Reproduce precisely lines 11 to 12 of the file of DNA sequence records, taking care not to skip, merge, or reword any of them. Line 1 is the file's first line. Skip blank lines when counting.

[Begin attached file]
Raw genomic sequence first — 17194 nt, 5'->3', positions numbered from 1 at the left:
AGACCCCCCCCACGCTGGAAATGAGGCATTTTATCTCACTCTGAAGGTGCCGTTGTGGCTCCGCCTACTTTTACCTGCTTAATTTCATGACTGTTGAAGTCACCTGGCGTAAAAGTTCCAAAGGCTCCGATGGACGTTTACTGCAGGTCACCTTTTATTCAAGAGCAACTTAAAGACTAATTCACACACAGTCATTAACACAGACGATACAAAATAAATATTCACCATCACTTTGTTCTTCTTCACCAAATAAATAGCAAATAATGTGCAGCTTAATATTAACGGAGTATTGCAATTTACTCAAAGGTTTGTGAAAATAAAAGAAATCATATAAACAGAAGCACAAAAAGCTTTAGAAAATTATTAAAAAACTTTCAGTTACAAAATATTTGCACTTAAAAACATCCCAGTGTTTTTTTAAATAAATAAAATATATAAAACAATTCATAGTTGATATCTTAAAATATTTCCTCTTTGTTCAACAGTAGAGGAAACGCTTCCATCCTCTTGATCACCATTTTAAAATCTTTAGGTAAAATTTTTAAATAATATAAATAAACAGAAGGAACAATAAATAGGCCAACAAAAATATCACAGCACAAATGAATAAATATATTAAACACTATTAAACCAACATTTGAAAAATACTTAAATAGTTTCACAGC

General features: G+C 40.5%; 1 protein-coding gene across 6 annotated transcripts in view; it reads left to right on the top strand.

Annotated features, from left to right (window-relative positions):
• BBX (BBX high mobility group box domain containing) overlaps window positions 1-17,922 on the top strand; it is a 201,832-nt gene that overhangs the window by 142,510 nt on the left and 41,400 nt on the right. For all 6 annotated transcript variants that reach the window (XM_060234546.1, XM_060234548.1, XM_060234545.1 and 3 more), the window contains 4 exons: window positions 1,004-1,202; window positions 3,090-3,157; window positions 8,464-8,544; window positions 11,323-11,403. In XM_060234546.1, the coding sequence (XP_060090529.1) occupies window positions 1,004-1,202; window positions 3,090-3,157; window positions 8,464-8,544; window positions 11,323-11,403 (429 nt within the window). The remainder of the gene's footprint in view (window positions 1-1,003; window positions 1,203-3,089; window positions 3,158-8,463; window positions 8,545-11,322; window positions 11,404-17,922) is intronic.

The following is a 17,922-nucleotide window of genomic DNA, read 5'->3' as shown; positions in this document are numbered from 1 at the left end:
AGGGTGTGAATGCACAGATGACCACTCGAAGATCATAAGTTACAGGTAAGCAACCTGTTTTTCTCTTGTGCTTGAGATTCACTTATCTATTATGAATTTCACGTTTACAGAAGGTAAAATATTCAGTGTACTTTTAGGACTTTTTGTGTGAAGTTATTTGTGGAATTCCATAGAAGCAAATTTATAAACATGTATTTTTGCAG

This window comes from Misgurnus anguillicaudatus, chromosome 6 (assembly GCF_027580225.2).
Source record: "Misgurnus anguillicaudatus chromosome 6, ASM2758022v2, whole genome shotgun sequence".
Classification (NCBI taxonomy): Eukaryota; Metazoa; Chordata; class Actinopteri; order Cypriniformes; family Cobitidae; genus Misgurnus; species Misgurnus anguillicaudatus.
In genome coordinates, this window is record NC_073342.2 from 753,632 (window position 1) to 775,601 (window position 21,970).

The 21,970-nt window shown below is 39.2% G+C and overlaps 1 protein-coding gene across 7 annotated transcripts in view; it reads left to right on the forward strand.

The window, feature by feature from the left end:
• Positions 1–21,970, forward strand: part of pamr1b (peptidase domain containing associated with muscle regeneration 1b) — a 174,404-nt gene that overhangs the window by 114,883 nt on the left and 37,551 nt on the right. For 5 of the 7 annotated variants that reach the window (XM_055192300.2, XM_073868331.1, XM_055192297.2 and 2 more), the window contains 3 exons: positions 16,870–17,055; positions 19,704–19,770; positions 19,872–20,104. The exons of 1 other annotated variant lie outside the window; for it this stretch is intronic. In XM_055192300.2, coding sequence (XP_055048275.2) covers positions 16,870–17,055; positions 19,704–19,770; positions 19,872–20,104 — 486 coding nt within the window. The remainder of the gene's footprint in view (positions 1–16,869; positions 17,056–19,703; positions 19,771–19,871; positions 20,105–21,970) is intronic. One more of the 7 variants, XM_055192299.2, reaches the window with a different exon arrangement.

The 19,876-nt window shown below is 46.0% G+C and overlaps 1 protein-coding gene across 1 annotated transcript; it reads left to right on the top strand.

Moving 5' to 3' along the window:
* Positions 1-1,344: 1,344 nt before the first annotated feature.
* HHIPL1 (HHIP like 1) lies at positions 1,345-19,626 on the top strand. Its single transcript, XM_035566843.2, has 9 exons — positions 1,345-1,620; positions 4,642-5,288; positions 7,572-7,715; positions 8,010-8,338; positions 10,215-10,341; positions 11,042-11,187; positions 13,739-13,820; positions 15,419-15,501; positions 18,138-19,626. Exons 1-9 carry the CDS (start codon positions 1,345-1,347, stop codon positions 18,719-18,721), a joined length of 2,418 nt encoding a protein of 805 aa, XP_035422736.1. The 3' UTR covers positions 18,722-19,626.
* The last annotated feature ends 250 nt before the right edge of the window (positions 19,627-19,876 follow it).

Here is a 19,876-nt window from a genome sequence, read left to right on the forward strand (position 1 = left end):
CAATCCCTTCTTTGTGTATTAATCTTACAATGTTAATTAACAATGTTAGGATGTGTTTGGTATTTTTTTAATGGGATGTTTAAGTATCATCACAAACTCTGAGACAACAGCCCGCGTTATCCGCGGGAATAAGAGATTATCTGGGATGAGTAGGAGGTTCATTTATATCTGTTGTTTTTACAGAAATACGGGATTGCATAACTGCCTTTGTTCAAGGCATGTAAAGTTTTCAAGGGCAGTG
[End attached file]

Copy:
In genome coordinates, this window is record NC_073342.2 from 753,632 (window position 1) to 775,601 (window position 21,970).

The 21,970-nt window shown below is 39.2% G+C and overlaps 1 protein-coding gene across 7 annotated transcripts in view; it reads left to right on the forward strand.